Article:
Explaining Turkey’s Current Economic Crisis

The Turkish economy fell into crisis at the end of 2018. Özgür Orhangazi and Erinç Yeldan document how this crisis is characterized by a prolonged recession with persistent low-to-negative growth rates, dwindling investment performance, debt repayment problems, secularly rising open unemployment, a spiraling currency depreciation and high inflation. They show that the crisis can be traced to the post-2001 neoliberal speculative-led growth model. That model relied on excessive hot money flows and foreign debt accumulation as its primary growth engine. This caused a long buildup of financial imbalances and a corresponding rise of financial fragility.

Abstract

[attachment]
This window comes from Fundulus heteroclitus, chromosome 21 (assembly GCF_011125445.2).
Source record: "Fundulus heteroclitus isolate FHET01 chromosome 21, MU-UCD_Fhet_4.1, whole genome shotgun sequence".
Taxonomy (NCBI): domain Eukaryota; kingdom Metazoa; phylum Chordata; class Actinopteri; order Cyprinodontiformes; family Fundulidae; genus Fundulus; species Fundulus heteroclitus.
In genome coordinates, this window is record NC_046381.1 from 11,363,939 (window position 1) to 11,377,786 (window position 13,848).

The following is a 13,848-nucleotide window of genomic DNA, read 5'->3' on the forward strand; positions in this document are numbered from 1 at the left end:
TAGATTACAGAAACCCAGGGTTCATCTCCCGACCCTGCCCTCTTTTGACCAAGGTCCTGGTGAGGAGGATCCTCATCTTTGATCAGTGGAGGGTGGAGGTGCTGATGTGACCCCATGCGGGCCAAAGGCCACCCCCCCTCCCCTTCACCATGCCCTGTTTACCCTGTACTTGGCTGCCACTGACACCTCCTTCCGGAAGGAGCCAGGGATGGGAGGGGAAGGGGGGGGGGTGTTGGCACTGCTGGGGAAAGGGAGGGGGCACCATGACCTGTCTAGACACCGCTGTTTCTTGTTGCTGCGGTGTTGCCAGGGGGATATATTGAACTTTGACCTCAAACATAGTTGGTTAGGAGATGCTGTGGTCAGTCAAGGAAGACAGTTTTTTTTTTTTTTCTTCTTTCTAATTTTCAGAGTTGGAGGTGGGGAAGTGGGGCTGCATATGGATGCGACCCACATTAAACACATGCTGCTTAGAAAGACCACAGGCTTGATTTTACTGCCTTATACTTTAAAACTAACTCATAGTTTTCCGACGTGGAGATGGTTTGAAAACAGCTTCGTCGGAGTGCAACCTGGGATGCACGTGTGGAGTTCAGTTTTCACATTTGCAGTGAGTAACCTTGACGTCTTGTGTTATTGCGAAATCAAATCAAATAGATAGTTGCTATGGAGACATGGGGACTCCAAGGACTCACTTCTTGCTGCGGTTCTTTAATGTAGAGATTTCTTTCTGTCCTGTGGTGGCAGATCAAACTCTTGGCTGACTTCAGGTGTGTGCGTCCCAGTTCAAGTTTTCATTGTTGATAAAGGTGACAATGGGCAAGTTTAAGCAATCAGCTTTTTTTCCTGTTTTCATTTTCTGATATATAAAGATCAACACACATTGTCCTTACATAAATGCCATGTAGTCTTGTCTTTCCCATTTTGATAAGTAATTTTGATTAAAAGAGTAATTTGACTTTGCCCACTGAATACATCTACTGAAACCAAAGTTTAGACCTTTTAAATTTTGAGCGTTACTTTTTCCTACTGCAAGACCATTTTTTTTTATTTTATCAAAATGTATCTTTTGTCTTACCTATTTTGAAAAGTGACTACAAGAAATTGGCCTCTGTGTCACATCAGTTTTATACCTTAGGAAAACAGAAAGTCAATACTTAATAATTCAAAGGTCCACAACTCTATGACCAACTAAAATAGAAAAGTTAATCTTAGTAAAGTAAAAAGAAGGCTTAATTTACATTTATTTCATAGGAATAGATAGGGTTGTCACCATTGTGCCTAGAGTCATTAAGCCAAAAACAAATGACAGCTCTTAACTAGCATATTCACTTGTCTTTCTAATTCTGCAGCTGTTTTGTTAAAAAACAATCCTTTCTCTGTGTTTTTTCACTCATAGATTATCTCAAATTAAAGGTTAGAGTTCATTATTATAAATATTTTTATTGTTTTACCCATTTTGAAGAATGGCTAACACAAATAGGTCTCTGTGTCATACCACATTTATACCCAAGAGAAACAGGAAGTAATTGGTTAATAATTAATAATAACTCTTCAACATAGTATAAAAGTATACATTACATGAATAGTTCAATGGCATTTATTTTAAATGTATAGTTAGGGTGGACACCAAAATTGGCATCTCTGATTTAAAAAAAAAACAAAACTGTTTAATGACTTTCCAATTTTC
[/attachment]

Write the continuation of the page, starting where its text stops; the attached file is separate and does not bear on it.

Turkey entered a new phase of recession-cum-real economy crisis starting in the last quarter of 2018. In contrast to the previous crisis episodes of 1994, 2001 or 2009, when the economy had abruptly shrunk with a spectacular collapse of asset values and a severe contraction of output, the 2018- crisis is characterized by a prolonged recession with persistent low (negative) rates of growth, dwindling investment performance, debt repayment problems, secularly rising open unemployment, a spiraling currency depreciation and high inflation. Popular explanations from the mainstream tradition attribute this dismal performance to a lack of “structural reforms” and/or exogenous factors. Per contra, our analysis shows that the underlying sources of the crisis are to be found not in the conjunctural cycles of reform fatigue, but rather in the post-2001 neoliberal speculative-led growth model with excessive reliance on hot money flows and foreign debt accumulation. We argue that following the post-2001 orthodox reforms, a foreign-capital-inflow-dependent, debt-led, and construction-centered economic growth model dominated the economy and caused a long buildup of imbalances and increased fragilities.

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